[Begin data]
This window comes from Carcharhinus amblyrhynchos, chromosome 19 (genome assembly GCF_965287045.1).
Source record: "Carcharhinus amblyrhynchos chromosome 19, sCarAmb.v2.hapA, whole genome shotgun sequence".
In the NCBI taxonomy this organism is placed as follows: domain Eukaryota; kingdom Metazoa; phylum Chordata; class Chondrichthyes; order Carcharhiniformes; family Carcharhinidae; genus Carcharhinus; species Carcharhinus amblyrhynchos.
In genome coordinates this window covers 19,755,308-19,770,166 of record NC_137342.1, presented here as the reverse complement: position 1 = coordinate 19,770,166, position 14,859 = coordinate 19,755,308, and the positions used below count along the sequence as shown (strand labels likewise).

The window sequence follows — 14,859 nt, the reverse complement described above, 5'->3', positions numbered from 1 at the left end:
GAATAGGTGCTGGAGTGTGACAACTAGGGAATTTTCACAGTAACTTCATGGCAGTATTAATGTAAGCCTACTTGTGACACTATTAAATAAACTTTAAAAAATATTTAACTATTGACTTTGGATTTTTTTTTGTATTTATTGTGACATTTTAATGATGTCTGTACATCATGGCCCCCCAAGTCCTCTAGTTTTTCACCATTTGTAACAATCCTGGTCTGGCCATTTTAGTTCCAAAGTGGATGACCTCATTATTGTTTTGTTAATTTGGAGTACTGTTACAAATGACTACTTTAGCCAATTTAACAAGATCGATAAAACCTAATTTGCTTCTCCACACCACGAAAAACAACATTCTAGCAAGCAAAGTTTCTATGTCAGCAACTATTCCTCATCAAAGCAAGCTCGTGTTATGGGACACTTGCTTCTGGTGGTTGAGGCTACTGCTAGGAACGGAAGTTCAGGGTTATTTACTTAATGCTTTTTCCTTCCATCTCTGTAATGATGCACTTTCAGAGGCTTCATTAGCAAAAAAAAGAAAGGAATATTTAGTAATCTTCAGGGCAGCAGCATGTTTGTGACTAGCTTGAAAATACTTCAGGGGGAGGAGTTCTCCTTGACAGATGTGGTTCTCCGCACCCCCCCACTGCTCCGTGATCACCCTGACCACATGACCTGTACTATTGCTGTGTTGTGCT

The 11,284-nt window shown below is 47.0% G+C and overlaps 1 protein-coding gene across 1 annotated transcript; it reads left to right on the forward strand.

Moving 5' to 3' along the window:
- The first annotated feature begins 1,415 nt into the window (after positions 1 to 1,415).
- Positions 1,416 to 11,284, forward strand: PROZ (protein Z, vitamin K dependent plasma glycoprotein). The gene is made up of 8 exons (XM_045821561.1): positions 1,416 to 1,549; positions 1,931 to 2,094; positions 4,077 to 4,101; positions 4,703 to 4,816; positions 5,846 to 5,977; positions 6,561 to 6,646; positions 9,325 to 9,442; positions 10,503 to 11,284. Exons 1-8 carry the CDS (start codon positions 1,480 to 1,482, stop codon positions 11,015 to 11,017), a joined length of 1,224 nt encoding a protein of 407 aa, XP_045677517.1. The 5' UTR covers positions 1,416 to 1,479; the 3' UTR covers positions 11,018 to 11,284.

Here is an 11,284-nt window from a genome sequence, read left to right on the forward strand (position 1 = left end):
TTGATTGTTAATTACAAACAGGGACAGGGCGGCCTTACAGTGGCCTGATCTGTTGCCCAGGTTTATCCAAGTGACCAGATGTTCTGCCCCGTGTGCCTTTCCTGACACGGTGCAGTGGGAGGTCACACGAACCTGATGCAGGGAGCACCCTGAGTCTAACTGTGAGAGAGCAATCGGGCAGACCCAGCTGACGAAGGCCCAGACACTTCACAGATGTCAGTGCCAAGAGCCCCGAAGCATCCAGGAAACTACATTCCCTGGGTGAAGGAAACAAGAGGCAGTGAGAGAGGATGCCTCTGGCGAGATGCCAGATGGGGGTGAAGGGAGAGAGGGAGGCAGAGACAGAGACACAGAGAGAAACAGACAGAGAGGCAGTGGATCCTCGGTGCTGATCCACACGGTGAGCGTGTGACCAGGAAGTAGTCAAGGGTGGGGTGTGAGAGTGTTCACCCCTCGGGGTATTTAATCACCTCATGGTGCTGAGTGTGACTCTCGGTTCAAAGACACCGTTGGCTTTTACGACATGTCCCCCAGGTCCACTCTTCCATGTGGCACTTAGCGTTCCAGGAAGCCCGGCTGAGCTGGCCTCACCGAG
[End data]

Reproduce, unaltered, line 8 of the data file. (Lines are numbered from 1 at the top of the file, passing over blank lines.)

Moving 5' to 3' along the window: